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kbknapp
201 Stars 14 Forks BSD 3-Clause "New" or "Revised" License 178 Commits 15 Opened issues

Description

A cargo subcommand for creating GraphViz DOT files and dependency graphs

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cargo-graph

Linux: Build Status

A

cargo
subcommand for building GraphViz DOT files of dependency graphs. This subcommand was originally based off and inspired by the project cargo-dot by Max New

Demo

Let's say we wanted to build a dependency graph of cargo-count but we wanted optional dependencies to use red dashed lines and black boxes, and regular (aka "build") dependencies to use orange lines to green diamonds, one would run the following.

NOTE: GraphViz

dot
needs to be installed to produce the .PNG from the dotfile
$ cargo graph --optional-line-style dashed --optional-line-color red --optional-shape box --build-shape diamond --build-color green --build-line-color orange > cargo-count.dot
$ dot -Tpng > rainbow-graph.png cargo-count.dot

NOTE: It's also possible to run

cargo graph [options] | dot [options] > [file]
instead of individual commands

The first command produces a GraphViz DOT file which looks like this:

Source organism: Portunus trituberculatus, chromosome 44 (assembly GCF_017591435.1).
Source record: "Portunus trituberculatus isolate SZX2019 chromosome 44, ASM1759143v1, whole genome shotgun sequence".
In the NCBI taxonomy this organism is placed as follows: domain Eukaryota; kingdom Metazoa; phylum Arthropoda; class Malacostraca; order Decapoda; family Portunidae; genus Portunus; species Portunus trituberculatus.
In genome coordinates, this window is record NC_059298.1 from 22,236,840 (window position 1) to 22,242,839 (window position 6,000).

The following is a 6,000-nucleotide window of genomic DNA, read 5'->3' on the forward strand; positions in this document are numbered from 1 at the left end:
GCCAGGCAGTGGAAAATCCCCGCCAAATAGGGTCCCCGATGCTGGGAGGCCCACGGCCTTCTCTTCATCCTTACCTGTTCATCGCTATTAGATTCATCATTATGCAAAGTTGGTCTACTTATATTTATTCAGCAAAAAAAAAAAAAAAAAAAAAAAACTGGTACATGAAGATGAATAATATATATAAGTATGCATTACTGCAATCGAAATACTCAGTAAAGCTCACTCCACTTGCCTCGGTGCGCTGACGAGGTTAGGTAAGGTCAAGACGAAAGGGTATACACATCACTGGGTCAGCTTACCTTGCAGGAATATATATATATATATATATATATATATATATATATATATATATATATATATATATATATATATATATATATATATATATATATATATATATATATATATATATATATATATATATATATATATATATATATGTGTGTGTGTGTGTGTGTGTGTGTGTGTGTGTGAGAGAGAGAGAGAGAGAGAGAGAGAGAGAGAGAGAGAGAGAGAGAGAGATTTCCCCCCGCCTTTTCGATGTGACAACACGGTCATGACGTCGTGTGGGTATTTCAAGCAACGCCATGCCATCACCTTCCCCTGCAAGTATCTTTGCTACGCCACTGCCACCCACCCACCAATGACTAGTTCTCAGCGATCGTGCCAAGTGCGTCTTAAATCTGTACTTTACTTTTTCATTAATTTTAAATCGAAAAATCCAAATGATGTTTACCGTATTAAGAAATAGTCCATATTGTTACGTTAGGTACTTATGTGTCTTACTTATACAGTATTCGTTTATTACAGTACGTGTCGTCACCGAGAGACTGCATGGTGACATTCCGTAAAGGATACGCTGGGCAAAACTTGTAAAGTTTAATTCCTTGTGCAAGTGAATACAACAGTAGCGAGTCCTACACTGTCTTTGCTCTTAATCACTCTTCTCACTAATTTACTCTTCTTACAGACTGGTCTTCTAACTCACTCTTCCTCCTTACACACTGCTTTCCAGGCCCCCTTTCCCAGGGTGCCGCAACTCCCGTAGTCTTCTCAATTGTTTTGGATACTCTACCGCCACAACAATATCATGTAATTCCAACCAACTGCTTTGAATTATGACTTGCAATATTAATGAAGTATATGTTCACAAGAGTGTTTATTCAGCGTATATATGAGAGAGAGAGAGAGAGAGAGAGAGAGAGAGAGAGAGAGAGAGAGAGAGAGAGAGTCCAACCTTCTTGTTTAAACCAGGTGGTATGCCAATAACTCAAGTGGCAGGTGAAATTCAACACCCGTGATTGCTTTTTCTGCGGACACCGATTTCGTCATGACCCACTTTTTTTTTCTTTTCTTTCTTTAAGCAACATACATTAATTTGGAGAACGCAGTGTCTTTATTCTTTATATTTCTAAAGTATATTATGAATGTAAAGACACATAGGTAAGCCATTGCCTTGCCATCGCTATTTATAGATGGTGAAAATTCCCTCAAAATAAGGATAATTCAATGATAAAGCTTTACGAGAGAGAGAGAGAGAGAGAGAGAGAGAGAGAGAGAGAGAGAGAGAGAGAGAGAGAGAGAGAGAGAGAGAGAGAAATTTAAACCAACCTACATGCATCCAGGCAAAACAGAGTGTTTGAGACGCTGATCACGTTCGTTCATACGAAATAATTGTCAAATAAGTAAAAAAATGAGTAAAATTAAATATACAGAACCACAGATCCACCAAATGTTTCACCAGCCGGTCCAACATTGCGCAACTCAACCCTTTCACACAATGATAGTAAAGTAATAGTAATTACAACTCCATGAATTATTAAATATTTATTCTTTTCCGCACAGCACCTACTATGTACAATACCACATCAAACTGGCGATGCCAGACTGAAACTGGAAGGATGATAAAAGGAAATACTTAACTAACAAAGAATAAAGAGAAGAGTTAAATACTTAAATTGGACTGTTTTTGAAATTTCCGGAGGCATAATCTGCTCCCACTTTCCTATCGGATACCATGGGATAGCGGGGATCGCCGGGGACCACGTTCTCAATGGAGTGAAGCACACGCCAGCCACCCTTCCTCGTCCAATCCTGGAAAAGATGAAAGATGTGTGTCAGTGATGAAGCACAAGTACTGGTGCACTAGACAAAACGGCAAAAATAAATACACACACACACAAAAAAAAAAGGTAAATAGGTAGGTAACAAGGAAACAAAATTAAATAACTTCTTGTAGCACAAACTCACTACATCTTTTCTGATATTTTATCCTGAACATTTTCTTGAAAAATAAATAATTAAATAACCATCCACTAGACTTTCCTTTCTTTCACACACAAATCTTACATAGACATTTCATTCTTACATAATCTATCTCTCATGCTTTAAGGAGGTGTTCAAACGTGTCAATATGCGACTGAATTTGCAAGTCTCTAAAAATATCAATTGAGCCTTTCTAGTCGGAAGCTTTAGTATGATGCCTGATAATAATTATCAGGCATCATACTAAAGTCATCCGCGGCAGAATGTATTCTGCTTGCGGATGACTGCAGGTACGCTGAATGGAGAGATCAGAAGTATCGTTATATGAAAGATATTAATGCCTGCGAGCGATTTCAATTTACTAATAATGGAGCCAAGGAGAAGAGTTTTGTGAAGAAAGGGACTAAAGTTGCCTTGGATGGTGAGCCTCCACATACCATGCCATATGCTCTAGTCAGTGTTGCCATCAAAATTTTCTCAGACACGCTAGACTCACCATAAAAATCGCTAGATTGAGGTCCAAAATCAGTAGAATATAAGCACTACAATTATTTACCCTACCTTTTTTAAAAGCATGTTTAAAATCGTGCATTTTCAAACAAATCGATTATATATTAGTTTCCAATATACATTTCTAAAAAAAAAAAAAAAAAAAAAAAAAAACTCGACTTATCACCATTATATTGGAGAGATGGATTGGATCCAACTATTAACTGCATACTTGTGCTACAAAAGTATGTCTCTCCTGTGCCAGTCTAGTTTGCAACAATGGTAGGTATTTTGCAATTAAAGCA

digraph dependencies {
  N0[label="cargo-count",shape=diamond,color=green];
  N1[label="ansi_term",shape=box];
  N2[label="clap",shape=diamond,color=green];
  N3[label="clippy",shape=box];
  N4[label="glob",shape=diamond,color=green];
  N5[label="regex",shape=diamond,color=green];
  N6[label="tabwriter",shape=diamond,color=green];
  N7[label="aho-corasick",shape=diamond,color=green];
  N8[label="memchr",shape=diamond,color=green];
  N9[label="bitflags",shape=diamond,color=green];
  N10[label="strsim",shape=diamond,color=green];
  N11[label="unicode-normalization",shape=diamond,color=green];
  N12[label="libc",shape=diamond,color=green];
  N13[label="regex-syntax",shape=diamond,color=green];
  N14[label="unicode-width",shape=diamond,color=green];
  N0 -> N1[label="",style=dashed,color=red];
  N0 -> N2[label="",color=orange];
  N0 -> N3[label="",style=dashed,color=red];
  N0 -> N4[label="",color=orange];
  N0 -> N5[label="",color=orange];
  N0 -> N6[label="",color=orange];
  N7 -> N8[label="",color=orange];
  N2 -> N1[label="",style=dashed,color=red];
  N2 -> N9[label="",color=orange];
  N2 -> N10[label="",color=orange];
  N3 -> N11[label="",color=orange];
  N8 -> N12[label="",color=orange];
  N5 -> N7[label="",color=orange];
  N5 -> N8[label="",color=orange];
  N5 -> N13[label="",color=orange];
  N6 -> N14[label="",color=orange];
}

The second command produces a PNG image of the graph which looks like:

cargo-count dependencies

Now, why someone would do that to a graph is a different story...but it's possible :)

Installing

cargo-graph
can be installed with
cargo install
$ cargo install cargo-graph

This may require a nightly version of

cargo
if you get an error about the
install
command not being found. You may also compile and install the traditional way by following the instructions below.

Compiling